October 22, 2003  
Volume 97, Issue 29  

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A Mystic journey full of choices

Mystic River

Starring: Sean Penn, Tim Robbins, Kevin Bacon, Laurence Fishburne
Directed by: Clint Eastwood

By Jordan Bell
Gazette Staff

Warner Bros./2003
DON’T CRY — I’M NOT A KILLER IN THIS MOVIE! Sean Penn and Marcia Gay Harden share a moment in Mystic River.

Do you ever question, "What if?" What if you had asked that stunning girl/guy out on a date? What if you had connected on that last second shot? What if you had gotten into that car with the drunk driver?

How would your life be different?

In the new Clint Eastwood directed film Mystic River, three characters ask themselves that same question and are forced to deal with the long-term repercussions of a choice gone inexplicably wrong.

The movie begins with three young boys -Jimmy, Dave and Sean- rebelliously etching their names in concrete on a street in a rough-and-tumble South Boston neighbourhood. Unfortunately, the rebels are caught by two surly old men -Dave is subsequently nabbed and taken away to meet unthinkable evils at the hands of his abductors.

Fast-forward years later and the three boys have grown into adulthood: Jimmy Markum (Penn) as a convenience store owner and Godfather-type ruler of the neighbourhood; Dave Boyle (Robbins) as a miserable, marginally-employed castoff and Sean Devine (Bacon) as a detective.

Markum's daughter is heinously murdered one night on the same streets where the three boys lost their innocence and coincidentally, Boyle arrives home the same night with blood on his hands and a skeleton in his closet.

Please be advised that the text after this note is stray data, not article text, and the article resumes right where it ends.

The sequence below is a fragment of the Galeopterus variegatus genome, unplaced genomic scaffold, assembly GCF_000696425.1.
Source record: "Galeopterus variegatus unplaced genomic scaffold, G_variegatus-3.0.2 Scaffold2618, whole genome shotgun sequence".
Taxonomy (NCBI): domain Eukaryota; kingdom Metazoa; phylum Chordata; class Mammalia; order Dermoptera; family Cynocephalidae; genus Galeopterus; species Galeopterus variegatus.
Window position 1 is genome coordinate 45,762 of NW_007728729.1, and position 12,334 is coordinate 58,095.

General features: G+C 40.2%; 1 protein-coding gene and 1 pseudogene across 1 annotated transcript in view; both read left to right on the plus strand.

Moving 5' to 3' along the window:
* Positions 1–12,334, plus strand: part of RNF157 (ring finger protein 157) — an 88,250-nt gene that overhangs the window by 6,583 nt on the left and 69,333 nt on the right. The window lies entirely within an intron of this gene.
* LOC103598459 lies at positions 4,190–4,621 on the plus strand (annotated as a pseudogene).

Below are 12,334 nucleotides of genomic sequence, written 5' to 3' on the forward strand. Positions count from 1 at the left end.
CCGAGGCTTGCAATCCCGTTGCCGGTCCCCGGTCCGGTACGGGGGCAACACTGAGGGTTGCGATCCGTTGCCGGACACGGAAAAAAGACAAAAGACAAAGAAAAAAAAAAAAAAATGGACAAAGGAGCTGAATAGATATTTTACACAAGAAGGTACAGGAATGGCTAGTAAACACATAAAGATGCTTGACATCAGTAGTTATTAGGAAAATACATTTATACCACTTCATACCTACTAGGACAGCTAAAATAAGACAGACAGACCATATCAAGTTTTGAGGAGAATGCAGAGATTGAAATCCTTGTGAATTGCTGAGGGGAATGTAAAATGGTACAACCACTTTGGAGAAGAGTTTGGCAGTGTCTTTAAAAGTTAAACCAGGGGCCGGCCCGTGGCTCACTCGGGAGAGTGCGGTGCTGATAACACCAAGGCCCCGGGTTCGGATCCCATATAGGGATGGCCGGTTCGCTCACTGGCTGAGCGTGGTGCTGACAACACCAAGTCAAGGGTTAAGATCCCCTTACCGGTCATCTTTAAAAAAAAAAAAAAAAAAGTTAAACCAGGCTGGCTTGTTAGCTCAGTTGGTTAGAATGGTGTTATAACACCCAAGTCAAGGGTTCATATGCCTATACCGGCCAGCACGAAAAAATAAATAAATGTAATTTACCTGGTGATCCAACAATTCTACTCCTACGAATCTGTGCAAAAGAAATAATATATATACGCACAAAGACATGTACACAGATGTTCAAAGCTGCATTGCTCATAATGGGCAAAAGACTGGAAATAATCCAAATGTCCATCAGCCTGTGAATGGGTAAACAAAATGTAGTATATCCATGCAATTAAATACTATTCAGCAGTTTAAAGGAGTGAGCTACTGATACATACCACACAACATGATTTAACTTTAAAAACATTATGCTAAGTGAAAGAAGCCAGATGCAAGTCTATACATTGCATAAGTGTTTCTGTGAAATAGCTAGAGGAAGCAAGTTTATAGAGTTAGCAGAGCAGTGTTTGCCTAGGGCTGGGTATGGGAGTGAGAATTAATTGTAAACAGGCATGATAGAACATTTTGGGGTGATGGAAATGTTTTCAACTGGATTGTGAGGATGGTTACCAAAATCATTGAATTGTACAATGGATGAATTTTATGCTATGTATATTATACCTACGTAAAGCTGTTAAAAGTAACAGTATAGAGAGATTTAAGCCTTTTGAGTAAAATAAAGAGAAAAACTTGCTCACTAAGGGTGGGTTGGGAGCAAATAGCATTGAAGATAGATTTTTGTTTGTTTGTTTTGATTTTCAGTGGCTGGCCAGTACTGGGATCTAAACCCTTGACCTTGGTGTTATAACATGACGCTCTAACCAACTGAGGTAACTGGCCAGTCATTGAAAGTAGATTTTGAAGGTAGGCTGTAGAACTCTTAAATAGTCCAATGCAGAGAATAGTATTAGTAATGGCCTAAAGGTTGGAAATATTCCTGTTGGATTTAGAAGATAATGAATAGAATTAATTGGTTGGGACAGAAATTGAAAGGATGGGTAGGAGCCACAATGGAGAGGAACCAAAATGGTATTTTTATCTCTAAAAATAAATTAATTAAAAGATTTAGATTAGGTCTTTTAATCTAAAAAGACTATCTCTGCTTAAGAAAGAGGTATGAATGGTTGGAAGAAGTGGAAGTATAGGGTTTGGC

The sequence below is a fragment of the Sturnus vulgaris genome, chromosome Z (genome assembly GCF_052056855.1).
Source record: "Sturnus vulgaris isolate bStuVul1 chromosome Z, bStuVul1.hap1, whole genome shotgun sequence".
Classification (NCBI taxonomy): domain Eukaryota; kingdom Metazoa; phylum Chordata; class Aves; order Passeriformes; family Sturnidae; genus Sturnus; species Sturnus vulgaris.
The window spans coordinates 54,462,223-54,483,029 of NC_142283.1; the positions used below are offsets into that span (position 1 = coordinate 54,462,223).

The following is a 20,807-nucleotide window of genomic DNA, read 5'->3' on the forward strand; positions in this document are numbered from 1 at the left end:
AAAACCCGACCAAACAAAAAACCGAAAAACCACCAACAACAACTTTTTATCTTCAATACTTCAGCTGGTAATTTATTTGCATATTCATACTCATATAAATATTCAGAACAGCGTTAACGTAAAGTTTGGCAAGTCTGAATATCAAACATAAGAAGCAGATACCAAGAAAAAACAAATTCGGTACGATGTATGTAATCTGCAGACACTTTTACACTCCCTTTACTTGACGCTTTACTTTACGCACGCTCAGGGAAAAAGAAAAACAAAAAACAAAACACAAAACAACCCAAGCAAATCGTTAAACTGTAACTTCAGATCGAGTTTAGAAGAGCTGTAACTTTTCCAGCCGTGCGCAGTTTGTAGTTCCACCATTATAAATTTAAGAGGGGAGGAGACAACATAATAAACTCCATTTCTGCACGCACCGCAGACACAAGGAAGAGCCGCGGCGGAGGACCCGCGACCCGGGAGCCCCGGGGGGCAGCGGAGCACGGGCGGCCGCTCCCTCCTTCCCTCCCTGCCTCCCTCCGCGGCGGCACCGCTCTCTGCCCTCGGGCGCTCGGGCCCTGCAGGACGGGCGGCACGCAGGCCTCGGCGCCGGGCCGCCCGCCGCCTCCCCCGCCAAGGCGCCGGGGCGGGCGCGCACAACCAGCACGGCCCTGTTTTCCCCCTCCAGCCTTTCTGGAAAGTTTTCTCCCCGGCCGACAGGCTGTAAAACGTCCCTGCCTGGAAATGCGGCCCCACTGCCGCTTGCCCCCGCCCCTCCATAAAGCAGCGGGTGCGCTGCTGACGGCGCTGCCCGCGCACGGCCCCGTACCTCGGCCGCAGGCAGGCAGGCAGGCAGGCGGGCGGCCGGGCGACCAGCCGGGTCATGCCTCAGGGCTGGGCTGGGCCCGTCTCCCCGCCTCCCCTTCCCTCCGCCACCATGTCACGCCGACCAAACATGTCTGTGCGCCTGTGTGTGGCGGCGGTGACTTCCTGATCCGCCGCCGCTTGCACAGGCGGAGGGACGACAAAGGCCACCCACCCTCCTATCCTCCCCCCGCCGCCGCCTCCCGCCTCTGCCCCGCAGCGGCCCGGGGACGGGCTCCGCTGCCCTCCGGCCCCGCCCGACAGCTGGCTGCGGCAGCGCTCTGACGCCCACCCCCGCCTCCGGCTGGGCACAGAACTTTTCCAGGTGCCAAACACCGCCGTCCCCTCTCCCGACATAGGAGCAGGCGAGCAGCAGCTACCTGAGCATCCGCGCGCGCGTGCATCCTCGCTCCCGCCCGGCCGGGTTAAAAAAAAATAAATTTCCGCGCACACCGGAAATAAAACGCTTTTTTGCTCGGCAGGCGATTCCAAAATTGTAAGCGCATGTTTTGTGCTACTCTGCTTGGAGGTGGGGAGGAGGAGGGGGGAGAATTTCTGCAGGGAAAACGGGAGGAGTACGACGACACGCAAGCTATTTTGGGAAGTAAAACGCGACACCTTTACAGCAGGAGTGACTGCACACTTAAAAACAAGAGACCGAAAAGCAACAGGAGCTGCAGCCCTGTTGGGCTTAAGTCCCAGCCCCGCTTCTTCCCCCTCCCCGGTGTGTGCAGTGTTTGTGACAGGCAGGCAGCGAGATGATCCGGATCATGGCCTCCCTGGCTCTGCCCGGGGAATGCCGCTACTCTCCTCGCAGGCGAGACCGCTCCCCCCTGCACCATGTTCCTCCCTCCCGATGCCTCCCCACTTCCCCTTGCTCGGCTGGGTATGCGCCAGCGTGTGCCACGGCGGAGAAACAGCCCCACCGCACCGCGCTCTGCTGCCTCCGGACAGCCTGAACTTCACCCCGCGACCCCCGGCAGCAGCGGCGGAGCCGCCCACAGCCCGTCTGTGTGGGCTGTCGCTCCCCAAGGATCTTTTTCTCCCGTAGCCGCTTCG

The impending investigation, led by Devine, uncovers more than just a suspect; it brings formerly repressed emotions exploding to the surface in a chilling, suspenseful climax that brings the story full circle.

Penn is emotionally riveting, expressing extreme anguish during a goose-bumps-inducing scene when Devine reveals his daughter's death. Penn is also passionately vengeful when forced to confront his suspected daughter's killer.

Robbins performs an adequate portrayal of a deeply scarred adult, desperately trying to grasp why of the three boys on the street that fateful day during their youth, it was he who was chosen to endure the life-altering abuse.

But it is the direction of Eastwood that propels this revenge parable above the endless crowd of psychodramas. The scenes of utmost importance -Markum's realization his daughter is dead and his confrontation with his suspected daughter's killer- are handled with a carpenter's care. The dialogue is well-suited to the strength of the cast and the plot manoeuvers through more twists than Chubby Checker -it's Shakespeare, 21st-century-style.

Mystic River is an exploration of the deepest of human emotion and the skeletons hidden within everyone's closets. It's an adeptly directed film deserving of screen time in an industry devoid of talent.

Don't be forced to ask yourself, "What if?" Go see Mystic River the first chance you get.



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